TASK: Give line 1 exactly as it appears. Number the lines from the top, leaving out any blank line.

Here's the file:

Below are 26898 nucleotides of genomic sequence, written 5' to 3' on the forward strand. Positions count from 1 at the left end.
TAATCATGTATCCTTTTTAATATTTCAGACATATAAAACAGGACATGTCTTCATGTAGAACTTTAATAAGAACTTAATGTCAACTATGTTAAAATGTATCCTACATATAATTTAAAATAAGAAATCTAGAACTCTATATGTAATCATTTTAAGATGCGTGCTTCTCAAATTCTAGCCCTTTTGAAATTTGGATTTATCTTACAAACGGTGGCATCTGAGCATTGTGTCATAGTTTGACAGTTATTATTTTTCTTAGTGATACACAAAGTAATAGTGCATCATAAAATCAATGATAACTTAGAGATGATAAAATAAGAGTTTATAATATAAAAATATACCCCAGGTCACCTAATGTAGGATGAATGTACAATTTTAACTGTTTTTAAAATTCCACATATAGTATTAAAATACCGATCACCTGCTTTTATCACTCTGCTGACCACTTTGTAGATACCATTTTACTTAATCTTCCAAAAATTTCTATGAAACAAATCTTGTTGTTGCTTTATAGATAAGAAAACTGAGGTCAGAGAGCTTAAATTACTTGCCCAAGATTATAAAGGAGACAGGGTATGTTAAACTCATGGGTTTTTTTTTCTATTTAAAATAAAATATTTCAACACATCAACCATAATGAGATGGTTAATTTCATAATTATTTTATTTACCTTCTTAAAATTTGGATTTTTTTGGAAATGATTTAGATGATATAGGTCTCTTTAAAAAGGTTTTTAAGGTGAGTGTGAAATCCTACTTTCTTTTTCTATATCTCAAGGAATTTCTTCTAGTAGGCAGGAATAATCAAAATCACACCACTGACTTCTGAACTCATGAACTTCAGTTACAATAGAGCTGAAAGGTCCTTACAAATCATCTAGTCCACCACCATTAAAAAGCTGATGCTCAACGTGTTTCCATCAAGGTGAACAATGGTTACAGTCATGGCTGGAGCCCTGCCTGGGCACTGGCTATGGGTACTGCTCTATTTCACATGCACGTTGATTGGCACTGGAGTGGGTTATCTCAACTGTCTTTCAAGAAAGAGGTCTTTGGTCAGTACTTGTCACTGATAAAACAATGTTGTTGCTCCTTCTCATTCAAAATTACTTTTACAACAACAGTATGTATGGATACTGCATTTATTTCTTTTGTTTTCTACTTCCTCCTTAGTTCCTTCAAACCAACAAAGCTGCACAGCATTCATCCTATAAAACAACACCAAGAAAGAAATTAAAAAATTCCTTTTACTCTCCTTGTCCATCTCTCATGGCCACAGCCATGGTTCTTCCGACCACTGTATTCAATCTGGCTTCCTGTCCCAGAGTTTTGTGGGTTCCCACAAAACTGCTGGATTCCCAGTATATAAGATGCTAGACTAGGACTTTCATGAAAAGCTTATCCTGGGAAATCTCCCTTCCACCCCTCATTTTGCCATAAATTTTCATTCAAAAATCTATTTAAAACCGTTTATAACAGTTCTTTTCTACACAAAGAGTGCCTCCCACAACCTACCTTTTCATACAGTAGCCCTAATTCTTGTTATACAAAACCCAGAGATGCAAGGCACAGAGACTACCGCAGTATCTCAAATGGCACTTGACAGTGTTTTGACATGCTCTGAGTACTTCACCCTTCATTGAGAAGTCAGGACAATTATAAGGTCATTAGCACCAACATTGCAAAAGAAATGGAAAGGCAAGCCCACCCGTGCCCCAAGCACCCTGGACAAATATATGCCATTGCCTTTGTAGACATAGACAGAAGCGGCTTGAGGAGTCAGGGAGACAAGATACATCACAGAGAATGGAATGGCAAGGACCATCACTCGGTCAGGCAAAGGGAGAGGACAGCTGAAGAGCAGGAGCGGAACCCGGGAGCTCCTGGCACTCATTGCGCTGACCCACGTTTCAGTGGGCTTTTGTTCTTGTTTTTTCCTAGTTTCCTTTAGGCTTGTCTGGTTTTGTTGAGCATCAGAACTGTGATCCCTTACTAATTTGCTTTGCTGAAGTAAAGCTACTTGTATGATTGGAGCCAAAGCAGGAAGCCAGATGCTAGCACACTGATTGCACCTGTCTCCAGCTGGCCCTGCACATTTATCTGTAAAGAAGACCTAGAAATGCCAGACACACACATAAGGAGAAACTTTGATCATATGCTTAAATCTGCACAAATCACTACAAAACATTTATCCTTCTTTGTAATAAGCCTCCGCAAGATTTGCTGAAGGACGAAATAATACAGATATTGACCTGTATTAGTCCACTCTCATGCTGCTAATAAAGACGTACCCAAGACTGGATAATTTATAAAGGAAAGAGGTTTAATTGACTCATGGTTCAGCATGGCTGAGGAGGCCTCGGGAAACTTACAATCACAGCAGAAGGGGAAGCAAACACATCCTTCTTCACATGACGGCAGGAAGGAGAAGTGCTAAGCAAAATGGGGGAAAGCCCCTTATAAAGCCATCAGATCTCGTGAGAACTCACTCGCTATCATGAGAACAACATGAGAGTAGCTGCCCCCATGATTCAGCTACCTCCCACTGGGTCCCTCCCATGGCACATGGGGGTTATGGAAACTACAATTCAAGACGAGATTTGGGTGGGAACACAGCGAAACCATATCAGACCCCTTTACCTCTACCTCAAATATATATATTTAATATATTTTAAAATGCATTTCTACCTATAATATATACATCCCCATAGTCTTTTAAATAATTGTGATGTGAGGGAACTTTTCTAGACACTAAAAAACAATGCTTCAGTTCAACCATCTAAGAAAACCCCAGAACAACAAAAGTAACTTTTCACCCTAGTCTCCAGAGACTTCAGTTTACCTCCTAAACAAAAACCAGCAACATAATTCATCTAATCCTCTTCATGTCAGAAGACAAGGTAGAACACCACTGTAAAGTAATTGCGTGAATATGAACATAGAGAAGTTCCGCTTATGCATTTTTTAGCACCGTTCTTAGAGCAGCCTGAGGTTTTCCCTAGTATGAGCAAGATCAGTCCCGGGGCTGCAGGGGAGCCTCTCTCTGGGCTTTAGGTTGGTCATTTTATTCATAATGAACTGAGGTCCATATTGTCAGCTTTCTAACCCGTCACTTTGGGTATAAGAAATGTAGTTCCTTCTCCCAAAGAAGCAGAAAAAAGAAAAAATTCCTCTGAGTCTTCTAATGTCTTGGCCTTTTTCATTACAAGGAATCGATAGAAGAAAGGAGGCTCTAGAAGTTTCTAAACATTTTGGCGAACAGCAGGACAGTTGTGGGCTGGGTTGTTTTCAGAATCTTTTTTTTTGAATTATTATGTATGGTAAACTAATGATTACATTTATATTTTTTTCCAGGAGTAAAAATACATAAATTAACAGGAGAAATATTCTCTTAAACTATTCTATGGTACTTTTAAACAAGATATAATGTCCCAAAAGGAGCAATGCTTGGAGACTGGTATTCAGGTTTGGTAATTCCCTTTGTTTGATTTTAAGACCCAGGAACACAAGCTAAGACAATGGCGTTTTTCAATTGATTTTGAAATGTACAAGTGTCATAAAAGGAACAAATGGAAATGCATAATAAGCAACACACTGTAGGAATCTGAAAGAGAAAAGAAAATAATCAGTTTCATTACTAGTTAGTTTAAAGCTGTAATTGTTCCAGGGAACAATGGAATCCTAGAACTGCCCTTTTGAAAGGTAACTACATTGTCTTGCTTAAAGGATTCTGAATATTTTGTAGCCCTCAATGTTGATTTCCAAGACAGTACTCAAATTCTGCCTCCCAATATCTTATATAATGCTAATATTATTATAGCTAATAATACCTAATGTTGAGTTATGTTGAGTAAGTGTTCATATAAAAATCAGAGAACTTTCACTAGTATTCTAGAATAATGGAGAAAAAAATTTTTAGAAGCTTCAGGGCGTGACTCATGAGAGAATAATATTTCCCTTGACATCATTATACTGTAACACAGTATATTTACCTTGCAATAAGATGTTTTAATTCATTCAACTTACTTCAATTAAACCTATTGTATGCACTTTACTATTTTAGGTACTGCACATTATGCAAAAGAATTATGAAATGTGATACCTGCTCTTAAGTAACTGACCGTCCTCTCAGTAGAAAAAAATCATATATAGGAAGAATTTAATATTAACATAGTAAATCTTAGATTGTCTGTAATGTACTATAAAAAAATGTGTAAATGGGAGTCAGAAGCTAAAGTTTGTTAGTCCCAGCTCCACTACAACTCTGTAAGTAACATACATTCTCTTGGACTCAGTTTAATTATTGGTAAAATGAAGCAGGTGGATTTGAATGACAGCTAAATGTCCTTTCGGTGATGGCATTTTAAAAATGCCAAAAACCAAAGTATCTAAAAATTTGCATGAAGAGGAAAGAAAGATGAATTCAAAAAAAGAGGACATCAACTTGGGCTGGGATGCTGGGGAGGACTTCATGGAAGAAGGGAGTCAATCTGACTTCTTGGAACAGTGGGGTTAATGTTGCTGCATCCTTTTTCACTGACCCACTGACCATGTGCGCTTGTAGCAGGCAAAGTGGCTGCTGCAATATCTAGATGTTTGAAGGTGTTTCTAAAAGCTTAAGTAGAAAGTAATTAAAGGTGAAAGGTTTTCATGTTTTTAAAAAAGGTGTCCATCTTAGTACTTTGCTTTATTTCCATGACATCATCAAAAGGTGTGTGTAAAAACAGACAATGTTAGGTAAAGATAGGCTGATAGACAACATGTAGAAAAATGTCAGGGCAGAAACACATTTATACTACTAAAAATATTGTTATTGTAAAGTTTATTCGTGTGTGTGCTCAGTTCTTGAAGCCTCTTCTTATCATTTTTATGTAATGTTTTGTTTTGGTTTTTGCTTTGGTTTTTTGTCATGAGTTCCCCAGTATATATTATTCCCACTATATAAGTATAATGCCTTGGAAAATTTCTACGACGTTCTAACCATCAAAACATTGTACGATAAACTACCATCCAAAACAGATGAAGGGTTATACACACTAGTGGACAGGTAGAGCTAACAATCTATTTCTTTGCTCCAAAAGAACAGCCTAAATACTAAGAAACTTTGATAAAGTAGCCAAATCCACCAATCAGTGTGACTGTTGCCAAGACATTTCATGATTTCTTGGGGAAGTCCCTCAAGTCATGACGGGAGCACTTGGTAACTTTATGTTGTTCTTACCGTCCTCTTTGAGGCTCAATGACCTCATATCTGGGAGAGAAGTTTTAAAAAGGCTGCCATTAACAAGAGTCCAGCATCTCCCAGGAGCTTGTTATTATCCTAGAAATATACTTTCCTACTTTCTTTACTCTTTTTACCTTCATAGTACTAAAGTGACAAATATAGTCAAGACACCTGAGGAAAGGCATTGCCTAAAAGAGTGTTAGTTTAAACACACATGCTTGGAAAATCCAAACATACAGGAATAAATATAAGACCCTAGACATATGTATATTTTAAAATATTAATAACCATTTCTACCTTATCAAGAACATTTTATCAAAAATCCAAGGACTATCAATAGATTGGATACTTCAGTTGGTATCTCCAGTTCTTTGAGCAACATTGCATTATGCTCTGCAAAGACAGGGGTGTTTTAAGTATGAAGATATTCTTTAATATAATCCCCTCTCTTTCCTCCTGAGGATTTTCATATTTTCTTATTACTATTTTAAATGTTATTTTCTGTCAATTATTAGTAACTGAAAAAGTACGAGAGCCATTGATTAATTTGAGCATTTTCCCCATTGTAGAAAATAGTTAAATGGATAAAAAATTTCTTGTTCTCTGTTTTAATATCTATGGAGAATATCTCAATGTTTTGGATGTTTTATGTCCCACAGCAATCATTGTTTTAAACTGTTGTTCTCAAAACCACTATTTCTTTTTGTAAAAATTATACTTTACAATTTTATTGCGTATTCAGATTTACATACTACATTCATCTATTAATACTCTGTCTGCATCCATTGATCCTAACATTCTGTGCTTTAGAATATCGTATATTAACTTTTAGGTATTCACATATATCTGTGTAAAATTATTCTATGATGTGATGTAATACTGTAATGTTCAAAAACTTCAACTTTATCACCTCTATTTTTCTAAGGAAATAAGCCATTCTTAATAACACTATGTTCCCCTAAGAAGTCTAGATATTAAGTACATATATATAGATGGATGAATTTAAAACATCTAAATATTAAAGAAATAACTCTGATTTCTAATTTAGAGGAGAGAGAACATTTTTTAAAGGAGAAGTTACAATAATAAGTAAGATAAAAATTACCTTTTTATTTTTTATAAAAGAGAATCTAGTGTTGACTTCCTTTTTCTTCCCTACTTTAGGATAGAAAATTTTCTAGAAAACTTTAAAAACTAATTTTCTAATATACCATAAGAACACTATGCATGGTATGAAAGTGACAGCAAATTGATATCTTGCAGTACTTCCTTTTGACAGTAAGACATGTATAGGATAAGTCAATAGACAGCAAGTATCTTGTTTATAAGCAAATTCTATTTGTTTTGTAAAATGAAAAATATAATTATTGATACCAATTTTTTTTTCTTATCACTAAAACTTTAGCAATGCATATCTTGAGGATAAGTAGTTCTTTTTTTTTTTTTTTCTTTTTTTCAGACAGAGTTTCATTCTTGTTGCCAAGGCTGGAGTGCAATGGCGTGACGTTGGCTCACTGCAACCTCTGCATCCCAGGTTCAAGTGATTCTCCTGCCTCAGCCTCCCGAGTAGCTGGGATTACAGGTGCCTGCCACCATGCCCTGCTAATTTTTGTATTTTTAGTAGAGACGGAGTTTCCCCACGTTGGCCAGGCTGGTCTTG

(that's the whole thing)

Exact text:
Below are 26898 nucleotides of genomic sequence, written 5' to 3' on the forward strand. Positions count from 1 at the left end.